I fucking hate thongs.
I don’t know how they came to be. For so many years we just wore normal, comfy, bun-hugging panties. Some were cut higher, some were cut lower, but they were all mostly okay. It wasn’t until the late ’90s that Big Fashion decided that what ladies really needed were panties that chafe in places where God never intended there to be chafing. Oh sure, I know they’re supposed to prevent unsightly pantilines, but really, that can mostly be prevented by wearing seamless or flat-seamed bikini panties and avoiding tissue-thin, skintight fabrics. No, the thong’s purpose is to expose maximum asscheekage, so that diaphanous tight skirts and stretchy pants spread smoothly over your hindquarters, as though there’s nothing between you and your Calvins. Some women actually go a step farther, turning an undergarment designed for discretion into a sexytime red flag by flashing the stringy top part above their waistline—this reportedly was Bill Clinton’s undoing in l’affaire Lewinsky.
Yet, even if that appeals to you, there’s no getting around the fact that actually wearing a thong just plain sucks. In my experience, they range on the discomfort scale from from mildly irritating to “hairshirt for ladyparts.” The elastic takes on a life of its own, crawling insistently up your asscrack until its edges are firmly embedded in some of the most sensitive skin on your entire body. This leads to surreptitious but increasingly desperate attempts to pluck it free without being noticed. And even if you do manage to accomplish a graceful, unseen wedgie-pull, it only buys you a few moments’ relief before the thong wiggles right back up again. I’ve had moments where I literally wanted to rip off the offending thong in front of a roomful of people; the embarrassment seemed preferable to the diabolical tugging and chafing action going on under my skirt.
Now, aside from being hella uncomfortable, there are other, more important reasons not to wear one. Gynecologists firmly believe that the thong is not your friend. My gyno refers to them as “waterslides for bacteria”, since the stringy bit that constantly slides back and forth can easily transfer fecal bacteria to the urinary tract, creating the perfect conditions for a roaring UTI. Additionally, multiple medical sources claim that regular thong-wearing can is associated with hemorrhoids, clitoral irritation and—yowch!—lacerations to the vulva or anus.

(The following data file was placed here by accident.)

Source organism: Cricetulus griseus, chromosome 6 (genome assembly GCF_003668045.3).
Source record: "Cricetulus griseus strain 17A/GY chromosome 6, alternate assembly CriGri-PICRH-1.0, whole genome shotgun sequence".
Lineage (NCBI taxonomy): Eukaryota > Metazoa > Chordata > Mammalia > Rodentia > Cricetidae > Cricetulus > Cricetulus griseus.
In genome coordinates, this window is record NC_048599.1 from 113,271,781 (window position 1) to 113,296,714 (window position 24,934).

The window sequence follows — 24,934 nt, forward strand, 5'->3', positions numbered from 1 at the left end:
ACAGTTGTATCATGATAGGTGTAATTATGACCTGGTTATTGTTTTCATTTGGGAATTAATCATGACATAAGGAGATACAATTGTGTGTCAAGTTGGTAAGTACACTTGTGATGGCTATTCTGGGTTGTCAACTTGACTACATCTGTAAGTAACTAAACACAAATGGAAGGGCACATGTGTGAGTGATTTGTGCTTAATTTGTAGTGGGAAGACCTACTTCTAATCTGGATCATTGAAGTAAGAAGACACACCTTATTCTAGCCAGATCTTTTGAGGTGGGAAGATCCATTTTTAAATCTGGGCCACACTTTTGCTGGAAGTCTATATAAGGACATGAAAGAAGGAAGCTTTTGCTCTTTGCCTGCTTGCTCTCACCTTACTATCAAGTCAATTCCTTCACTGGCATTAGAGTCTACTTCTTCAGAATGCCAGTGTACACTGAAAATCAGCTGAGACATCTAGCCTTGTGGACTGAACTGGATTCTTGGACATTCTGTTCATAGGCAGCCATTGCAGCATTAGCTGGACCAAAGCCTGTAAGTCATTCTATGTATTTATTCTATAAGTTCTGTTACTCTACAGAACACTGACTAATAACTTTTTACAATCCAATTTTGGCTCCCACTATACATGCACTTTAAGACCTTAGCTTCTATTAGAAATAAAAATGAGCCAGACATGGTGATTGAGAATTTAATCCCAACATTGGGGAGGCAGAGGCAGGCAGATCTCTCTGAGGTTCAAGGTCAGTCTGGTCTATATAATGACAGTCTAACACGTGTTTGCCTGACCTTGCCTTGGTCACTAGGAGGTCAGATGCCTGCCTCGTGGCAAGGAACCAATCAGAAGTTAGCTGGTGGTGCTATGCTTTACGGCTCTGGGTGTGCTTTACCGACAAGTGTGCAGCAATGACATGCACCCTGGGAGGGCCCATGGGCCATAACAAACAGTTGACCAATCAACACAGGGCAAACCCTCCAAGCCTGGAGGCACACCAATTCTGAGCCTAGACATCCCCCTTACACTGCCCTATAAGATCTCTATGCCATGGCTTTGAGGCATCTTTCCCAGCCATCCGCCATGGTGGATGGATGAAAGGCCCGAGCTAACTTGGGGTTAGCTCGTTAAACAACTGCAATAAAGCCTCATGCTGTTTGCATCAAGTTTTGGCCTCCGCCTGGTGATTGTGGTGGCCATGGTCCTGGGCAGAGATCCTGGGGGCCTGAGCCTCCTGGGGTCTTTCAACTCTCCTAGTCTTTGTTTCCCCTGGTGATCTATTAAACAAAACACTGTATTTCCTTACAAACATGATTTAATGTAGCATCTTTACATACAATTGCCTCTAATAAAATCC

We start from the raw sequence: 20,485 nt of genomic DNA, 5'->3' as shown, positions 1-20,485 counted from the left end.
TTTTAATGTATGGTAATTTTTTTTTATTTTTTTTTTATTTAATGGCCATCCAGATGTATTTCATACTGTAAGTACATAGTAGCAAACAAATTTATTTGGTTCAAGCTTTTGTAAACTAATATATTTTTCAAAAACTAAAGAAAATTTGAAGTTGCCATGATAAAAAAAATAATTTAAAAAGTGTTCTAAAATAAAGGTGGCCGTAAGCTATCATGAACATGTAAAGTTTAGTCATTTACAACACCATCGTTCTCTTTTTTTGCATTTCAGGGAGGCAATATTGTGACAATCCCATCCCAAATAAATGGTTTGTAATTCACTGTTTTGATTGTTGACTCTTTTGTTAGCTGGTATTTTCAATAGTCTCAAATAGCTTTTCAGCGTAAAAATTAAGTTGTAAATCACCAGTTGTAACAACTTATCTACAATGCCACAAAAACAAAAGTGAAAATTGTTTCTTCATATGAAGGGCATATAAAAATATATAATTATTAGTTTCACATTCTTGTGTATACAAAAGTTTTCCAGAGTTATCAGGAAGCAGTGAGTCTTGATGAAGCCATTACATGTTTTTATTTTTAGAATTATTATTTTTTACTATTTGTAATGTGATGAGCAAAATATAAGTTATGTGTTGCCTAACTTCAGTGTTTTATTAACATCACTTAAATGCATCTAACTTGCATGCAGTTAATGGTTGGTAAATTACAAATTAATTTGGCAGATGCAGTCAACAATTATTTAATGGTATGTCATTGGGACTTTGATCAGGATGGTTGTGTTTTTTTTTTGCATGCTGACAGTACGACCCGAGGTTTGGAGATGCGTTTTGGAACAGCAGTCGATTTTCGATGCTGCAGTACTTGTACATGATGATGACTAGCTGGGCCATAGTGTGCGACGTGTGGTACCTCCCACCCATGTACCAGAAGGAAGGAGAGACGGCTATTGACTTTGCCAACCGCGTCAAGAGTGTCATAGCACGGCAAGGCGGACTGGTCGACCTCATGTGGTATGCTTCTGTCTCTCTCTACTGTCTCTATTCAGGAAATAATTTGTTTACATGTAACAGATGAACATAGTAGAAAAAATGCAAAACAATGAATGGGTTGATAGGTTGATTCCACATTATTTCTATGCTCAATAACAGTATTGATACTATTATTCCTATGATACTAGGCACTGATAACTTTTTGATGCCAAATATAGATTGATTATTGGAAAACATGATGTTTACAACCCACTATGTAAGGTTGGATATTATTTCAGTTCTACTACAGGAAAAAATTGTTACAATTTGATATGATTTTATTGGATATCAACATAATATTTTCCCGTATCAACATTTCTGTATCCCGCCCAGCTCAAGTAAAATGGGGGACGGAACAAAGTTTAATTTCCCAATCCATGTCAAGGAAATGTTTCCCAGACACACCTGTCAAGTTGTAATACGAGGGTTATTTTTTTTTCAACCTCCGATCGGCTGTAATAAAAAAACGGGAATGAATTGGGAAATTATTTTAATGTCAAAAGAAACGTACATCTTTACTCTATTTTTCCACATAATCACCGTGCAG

But as usual, women’s health and comfort comes a distant second in the pursuit of The Sexy. Like many hideously uncomfortable fashion accessories, thongs are fetishized as alluring and erotic. There’s something about the exposed asscheeks, the string disappearing coyly between them, that men seem to love. A former boyfriend of mine, raised in an Orthodox Jewish community where women always wore ankle-length skirts, was utterly delighted by thongs—to him they were the ultimate in naughty, especially when worn under one of those long skirts. The simultaneous play of reveal and conceal really charged his batteries. And he was not alone. I always kept a few thongs in the back of my underwear drawer for the rare occasions when I wore a skirt too short to go commando or too tight to wear with regular undies. The men in my life often lived in hope that I would wear them. They were frequently disappointed, unless I consented to wear them for a romantic evening when I knew that, well, I wouldn’t be wearing them long.
It would appear, though, that despite the clamorous approval of thong-loving men everywhere, thongs are falling out favor with women, much like the late, unlamented pantyhose. An article in the Vancouver Sun last week noted that:
At the height of thong sales in Canada, NPD reports that the cheeky underwear represented slightly more than 16 per cent of the national underwear market. But by 2007, thongs had slipped to a 12-per-cent share, indicating a 4.3-per-cent fall.
In the U.S., NPD shows thongs have gone from representing 23 per cent of dollar sales of underwear in 2004 to 17.7 per cent in 2007. As in Canada, the decline is the steepest of any of the seven major styles of underwear observed in that period.
The U.K. has seen the biggest drop of all, with thongs having represented a third of all underwear sales in 2003 but just 12 per cent of sales in 2007, according to British retail analyst TNS.
Women apparently got fed up with thongs and are switching to more comfortable scanties:
In Canada, NPD shows sales of boy shorts are up 15 per cent over 2004. In the U.S., the style is up a whopping 64 per cent over that same period.
“The most important feature driving garment sales is comfort,” says NPD fashion analyst Kaileen Millard-Ruff.
I’m a big fan of boyshorts; Calvin Klein and Gap Body make some nice ones. The ones made of stretchy material prevent VPL under skirts and tight pants just as well as thongs do (and—service-y interlude—I often nix VPL by taking a pantiliner, sticking it to the crotch of tight pants and going commando). The jury is still out as to whether men find the boyshorts as alluring as thongs, but really, until they’re willing to spend days walking around with a band of elastic chafing their hairy asscracks, I don’t think they get a say in the matter.